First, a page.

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100 people worked near Fukushima nuclear plant without radiation knowledge via Mainichi

Roughly 100 people worked in a former no-go zone near the crippled Fukushima No. 1 Nuclear Power Plant between December 2012 and March 2013 without knowledge that their work was subject to a special radiation dose limit, it has been learned.

The workers were employed by a contractor that secured jobs for them under a deal with the central government’s Cabinet Office to monitor passing vehicles. Labor standards authorities ordered the contractor to correct its practices after the problem came to light.

The contractor says it had only about two weeks to begin work after winning the government contract, and did not have much time to check pertinent laws. The case highlights the central government’s hasty approach in requesting such work — without a sufficient preparatory period or explanation.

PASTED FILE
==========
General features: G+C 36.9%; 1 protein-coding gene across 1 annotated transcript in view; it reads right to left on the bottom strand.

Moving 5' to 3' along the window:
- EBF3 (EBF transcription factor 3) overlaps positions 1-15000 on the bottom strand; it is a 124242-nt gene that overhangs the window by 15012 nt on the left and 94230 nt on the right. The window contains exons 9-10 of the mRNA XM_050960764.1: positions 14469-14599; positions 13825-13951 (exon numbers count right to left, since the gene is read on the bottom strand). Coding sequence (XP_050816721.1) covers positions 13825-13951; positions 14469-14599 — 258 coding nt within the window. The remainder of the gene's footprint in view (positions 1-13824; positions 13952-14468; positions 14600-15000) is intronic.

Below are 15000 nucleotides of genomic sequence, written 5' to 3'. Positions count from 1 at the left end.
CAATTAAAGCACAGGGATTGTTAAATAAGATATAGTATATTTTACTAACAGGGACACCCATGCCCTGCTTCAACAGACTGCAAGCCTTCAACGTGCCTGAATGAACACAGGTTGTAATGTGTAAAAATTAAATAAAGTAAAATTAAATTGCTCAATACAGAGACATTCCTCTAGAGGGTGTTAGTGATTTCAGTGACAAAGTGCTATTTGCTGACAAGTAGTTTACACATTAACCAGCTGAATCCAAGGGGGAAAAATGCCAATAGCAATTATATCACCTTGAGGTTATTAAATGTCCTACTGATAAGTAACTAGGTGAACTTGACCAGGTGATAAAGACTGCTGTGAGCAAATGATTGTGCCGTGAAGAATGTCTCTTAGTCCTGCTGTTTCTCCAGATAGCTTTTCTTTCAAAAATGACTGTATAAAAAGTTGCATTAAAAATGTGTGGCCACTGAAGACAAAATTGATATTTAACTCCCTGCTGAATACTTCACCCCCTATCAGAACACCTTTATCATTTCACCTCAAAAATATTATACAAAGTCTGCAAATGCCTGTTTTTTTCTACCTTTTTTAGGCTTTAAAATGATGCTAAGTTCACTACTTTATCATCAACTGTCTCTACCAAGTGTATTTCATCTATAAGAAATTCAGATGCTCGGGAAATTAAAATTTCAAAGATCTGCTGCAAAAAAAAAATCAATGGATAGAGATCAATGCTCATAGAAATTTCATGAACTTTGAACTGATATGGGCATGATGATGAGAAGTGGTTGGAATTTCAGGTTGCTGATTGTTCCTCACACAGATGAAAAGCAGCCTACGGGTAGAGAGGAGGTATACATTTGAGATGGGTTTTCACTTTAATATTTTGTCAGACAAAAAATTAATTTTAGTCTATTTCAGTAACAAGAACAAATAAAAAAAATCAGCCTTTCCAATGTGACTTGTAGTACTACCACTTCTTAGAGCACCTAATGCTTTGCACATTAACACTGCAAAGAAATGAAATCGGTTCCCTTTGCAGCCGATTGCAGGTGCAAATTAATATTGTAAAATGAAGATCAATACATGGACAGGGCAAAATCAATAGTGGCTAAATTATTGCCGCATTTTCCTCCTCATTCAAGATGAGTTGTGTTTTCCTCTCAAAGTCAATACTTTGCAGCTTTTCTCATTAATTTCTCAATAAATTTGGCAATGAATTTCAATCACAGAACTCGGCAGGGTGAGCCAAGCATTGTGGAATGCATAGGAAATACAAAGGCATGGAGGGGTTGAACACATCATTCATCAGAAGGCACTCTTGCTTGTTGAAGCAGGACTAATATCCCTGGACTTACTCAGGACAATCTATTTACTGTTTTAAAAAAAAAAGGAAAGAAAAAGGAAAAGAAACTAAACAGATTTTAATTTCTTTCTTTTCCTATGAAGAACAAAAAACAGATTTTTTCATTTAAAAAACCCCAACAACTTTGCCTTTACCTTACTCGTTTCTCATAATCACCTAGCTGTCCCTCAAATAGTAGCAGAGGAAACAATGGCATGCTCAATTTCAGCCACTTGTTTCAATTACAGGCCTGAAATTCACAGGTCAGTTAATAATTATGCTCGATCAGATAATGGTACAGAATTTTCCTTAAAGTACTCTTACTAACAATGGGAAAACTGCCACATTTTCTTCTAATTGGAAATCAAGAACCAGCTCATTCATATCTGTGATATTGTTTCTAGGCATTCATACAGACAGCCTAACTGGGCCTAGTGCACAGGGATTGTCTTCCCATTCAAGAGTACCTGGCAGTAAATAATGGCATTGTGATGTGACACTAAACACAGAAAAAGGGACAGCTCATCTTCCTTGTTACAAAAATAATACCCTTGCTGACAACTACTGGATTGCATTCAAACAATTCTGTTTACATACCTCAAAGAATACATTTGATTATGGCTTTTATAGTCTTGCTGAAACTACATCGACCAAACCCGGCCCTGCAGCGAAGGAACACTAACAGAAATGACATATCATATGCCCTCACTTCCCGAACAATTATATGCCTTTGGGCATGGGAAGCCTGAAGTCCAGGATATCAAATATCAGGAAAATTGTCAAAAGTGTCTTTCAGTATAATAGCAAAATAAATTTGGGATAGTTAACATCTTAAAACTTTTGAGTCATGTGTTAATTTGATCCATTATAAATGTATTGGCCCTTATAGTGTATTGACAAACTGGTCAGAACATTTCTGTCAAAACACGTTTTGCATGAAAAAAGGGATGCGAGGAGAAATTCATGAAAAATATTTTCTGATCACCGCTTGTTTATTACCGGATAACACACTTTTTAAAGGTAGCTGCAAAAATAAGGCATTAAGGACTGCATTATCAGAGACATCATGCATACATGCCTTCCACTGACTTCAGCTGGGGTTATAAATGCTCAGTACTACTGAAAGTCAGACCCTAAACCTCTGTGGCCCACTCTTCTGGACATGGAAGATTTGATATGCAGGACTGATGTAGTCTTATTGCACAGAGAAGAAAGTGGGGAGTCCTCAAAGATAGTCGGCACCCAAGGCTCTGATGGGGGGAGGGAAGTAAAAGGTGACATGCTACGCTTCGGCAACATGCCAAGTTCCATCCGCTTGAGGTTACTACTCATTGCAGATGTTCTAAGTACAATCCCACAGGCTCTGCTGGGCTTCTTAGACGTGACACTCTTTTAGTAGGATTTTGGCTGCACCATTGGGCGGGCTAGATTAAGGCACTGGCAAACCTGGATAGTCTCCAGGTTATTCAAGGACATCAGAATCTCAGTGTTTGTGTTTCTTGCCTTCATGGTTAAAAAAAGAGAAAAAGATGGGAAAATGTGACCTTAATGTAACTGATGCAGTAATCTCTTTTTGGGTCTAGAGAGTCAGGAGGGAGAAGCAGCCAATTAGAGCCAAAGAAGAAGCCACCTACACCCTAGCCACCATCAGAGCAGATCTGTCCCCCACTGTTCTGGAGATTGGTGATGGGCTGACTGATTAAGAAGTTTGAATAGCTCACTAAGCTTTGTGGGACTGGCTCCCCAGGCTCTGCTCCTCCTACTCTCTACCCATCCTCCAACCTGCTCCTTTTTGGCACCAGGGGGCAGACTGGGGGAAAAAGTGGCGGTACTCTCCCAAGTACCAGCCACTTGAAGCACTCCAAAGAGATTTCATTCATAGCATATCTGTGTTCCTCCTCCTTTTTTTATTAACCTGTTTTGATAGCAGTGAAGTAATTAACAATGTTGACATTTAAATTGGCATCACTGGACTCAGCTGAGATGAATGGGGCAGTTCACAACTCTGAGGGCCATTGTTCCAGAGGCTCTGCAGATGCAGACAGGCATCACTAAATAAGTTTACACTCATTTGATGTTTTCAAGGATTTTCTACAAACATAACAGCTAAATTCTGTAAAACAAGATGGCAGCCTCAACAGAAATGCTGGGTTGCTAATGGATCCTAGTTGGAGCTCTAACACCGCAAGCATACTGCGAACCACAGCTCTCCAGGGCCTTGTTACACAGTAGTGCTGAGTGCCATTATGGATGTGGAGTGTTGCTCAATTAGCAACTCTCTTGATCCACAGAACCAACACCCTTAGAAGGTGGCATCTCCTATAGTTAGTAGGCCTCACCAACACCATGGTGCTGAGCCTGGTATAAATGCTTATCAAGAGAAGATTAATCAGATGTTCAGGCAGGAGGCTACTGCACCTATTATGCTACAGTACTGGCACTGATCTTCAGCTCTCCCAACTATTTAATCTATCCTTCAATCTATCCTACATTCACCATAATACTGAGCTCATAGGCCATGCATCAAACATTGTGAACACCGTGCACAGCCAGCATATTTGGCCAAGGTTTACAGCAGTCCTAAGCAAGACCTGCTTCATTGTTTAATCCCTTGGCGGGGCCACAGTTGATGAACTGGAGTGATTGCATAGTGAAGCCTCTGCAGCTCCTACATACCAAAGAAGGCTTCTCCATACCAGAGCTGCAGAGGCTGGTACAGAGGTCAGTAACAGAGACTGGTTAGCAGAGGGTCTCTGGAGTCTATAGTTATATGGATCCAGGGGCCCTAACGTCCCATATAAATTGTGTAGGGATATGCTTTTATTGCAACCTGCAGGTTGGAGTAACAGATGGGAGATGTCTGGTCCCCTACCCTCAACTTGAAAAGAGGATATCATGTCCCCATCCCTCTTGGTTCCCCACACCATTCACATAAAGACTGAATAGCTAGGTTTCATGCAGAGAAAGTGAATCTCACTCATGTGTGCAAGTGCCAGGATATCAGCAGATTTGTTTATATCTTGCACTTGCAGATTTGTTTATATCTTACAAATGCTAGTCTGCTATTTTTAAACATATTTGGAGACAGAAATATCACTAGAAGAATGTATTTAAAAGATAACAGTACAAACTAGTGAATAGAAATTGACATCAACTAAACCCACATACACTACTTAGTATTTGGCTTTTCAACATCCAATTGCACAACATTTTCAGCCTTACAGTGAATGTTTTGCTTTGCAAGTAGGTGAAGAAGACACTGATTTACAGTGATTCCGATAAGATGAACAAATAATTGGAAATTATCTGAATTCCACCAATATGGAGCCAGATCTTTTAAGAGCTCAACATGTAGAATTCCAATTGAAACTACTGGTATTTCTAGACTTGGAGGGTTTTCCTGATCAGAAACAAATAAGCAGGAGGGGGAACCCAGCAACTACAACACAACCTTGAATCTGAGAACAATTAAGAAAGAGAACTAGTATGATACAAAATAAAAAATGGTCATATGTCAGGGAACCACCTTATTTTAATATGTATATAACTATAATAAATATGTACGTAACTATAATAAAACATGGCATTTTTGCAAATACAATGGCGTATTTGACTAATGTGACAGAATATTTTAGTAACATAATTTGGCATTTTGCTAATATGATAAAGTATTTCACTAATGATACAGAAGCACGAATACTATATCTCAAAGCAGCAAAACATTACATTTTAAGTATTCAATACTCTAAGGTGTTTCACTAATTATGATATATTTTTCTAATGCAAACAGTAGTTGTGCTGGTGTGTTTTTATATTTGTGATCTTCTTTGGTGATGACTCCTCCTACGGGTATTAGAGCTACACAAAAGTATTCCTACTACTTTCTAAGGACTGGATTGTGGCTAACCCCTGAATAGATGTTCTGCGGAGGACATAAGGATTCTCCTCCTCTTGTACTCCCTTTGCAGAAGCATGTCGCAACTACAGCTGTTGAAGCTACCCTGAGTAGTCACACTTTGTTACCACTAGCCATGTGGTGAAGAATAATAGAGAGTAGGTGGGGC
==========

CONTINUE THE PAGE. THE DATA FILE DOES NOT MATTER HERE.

The Health, Labor and Welfare Ministry has asked both contractors and outsourcers to comply with legal requirements.

[…]

However, the Tomioka Labor Standards Inspection Office was alerted by third parties about a possible violation of regulations for jobs other than decontamination work that are subject to special radiation limits. It launched an investigation and ordered the contractor in August last year to rectify the situation, pointing out that the job fell under the category of work in which people would be exposed to an air dose of over 2.5 microsieverts per hour.

Although the contractor independently monitored the traffic patrol workers’ radiation exposure through their dosimeters, it did not check their respective radiation exposure records, conduct an 150-minute course on radiation effects on the human body and measurement methods, carry out advance research on air doses or issue dose records.

The contractor sent workers their radiation dose records after receiving the improvement order from the labor standards inspection office, but some of the records returned unopened because the workers had changed their addresses.

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